And lastly, for those who are indifferent to steampunk but wouldn't object to a good old-fashioned Western video game, I give you Bang Howdy. Oh, there are steamguns, by the way. And dirigibles. But other than that, pure western!

Monday, July 28, 2008

Did you know there's a gallery devoted entirely to art by women? I didn't, until Cassandra sent this article to me today!

More arty links: The Butterfly Project is collecting 1.5 million handmade butterflies, to represent the children who died in the Holocaust. Why not draw your own butterfly and send it in?

Memorial art is reinventing itself, with more emphasis on light and color.

Amigurumi is cute in and of itself, but geeky Lord of the Rings amigurumi is awesome!

Did Frederic Chopin have cystic fibrosis? His heart could be tested to find out, but it probably won't be.

From Bunny: The "beatnik monster comedy folk" genre doesn't get much publicity these days. Fortunately, the good folks at WFMU have some mp3s by Robbie "The Werewolf" Robison to rectify this situation.

Kuwait has grand plans to design a "Silk City" for the 21st century. It looks very futuristic. As long as it doesn't destroy the environment, I'm all for it.

Friday, July 25, 2008

Links from others today. Thanks, everyone!

From Bunny: work stress is out of control.

From Zazoo: there's a river of crystals in New Mexico!

From Cassandra: Apollo astronaut Edgar Mitchell says that UFOs are real; a movie titled Hell's Gate is in production at local haunted tavern Bobby Mackey's; "death tourists" go to Mexico to get euthanasia drugs; the current government isn't doing a damned thing to help sick nuclear plant workers; and the Mysterious People website is full of interesting information.

I think the Beijing Olympic mascots are cute, myself, but most of the Gawker commenters don't agree. But you should see some of the previous mascots!

And finally....Obama buttons are available for free. Free! Free hope! Free buttons! Hooray! Have a spiffy weekend, everyone. See you on Monday.

Thursday, July 24, 2008

I covet this shirt. It's been that sort of week!

When times get tough economically, public libraries get a lot more appreciation. However, the overdue fines can start to get out of control. One library's solution is to have seminary students handle the shakedowns!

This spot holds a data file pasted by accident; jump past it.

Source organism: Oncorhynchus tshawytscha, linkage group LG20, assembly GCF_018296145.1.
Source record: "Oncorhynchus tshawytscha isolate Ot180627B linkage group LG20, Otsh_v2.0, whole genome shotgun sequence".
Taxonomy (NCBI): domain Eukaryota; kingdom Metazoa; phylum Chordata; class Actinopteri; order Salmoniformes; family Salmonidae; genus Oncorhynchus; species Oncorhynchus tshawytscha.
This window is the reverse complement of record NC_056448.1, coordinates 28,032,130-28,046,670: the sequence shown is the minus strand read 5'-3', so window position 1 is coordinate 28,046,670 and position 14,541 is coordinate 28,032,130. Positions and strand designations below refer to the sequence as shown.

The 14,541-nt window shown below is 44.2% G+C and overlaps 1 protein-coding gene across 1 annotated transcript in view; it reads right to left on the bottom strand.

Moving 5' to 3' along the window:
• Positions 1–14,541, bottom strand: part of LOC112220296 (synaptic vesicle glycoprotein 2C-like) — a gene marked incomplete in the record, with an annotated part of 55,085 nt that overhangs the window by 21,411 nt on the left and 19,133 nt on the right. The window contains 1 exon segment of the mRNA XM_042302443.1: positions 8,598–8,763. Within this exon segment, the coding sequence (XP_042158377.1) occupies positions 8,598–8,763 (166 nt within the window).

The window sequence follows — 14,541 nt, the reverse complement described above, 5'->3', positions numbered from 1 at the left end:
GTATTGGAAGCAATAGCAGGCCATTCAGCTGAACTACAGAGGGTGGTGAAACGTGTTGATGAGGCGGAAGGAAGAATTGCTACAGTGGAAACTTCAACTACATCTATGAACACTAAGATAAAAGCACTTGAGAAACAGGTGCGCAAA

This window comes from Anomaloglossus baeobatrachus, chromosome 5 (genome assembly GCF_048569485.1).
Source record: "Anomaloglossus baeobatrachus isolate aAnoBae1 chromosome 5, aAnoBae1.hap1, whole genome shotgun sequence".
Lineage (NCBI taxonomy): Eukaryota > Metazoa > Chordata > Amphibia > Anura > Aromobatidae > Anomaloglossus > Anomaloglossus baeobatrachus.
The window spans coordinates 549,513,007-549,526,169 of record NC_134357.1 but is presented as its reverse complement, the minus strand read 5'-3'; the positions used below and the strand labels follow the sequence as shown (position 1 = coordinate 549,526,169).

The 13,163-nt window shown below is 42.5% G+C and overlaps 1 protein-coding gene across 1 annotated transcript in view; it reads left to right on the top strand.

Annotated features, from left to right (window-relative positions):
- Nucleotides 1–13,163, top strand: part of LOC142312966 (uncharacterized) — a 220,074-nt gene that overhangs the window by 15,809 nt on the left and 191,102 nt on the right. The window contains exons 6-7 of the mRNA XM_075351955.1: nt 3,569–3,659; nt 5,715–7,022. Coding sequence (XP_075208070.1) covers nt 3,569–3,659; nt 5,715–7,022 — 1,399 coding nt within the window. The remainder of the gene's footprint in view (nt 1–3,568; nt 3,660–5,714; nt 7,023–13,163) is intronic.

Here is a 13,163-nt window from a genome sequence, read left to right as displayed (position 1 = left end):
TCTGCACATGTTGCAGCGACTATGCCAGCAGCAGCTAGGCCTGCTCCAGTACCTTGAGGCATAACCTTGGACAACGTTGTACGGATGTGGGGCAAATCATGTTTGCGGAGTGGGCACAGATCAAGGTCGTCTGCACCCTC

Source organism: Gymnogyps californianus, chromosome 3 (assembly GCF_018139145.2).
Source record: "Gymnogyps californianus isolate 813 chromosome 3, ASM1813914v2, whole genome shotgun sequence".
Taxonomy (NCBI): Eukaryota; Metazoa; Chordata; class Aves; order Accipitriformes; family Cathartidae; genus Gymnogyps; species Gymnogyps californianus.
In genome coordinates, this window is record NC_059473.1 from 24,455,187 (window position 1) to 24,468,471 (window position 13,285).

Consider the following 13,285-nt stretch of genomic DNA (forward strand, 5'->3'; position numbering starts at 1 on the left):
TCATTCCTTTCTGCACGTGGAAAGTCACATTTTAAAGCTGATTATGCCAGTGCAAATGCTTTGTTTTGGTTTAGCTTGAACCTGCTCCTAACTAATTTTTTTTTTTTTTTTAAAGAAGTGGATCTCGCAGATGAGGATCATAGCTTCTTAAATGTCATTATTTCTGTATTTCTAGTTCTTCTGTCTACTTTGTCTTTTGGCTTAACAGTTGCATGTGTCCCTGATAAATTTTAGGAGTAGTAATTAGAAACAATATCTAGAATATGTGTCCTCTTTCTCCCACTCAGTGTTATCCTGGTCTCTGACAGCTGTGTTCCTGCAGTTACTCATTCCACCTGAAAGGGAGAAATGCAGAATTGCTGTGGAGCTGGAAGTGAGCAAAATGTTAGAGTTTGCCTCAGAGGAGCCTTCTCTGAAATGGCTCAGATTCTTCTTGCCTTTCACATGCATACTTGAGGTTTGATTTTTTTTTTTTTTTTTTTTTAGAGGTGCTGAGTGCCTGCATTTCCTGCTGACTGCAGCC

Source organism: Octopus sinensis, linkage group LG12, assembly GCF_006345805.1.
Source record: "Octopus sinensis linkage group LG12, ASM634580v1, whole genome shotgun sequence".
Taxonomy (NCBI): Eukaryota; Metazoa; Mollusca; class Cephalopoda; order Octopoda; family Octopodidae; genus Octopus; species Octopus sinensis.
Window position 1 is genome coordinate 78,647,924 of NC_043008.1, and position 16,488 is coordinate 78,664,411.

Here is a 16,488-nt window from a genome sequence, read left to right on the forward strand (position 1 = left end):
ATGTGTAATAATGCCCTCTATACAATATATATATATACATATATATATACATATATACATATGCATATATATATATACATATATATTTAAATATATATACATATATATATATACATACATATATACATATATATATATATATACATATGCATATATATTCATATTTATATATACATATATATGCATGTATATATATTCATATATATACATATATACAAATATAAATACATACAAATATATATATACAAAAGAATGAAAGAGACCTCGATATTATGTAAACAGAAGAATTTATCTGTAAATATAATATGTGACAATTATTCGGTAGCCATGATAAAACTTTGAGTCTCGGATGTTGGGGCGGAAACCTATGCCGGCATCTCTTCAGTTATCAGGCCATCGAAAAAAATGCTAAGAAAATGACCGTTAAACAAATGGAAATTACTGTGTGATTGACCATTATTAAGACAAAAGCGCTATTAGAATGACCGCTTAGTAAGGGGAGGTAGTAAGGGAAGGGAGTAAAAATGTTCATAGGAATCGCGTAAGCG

The increasing technological aspect of law librarianship drives the 3 Geeks and a Law Blog. If you're technologically inclined at both work and home, there's now a WoW guild just for librarians. Yes, it's true!

The future of the newsroom is a hot topic these days. (It reminds me a lot of the "future of libraries" topic that's been swirling around the last few years. We all need to cooperate and evolve together, I believe.)

Lastly, I give you a fun weblog concentrating on book covers.

Tomorrow: links from others! See you then.

Wednesday, July 23, 2008

Right. So, um, apparently the Eucharist is being held hostage in a plastic bag in Florida. I grew up in an Irish Catholic family, so I realize this is a somewhat touchy subject...but the melodrama in this article is hilarious. Can they do an exchange for ransom?

Meanwhile, Mr. Toast is on tour! It's true. Maybe you'll see him in your town!

More travel links: Andrew Bush took pictures of people on the freeways between 1989 and 1997, and they're fantastic. If you're itching to get out on a freeway yourself, Cassandra sent in a list of recommended travel reading.

And finally, UFO sightings in the U.K. are spiking. Why the U.K.? Is it crop circle tourism season among the aliens?

Tuesday, July 22, 2008

Today's steampunk entry is mostly about the visual oohs and ahhs. If you'd like something with a little more density, however, sink your teeth into the history of science fiction between 1900 and 1910 - great material for research and inspiration! (Swiped from Matt's weblog.)

And now, on to fantastic robots that clank, a synthesizer that steams, a weblog full of artistic wonders that tick, and a game of clones and Cherry Chronoberry pies.

And look, a steampunk podcast! Huzzah!

Monday, July 21, 2008

Feeling uninspired this Monday? If you're in New York City, you can buy an idea for fifty cents! (Actually, it's 25 cents - you get a quarter along with an idea.)

Although it annoys some people, I totally love this sort of nitpicky stuff. I'm willing to work a job that includes checking fonts for historical accuracy!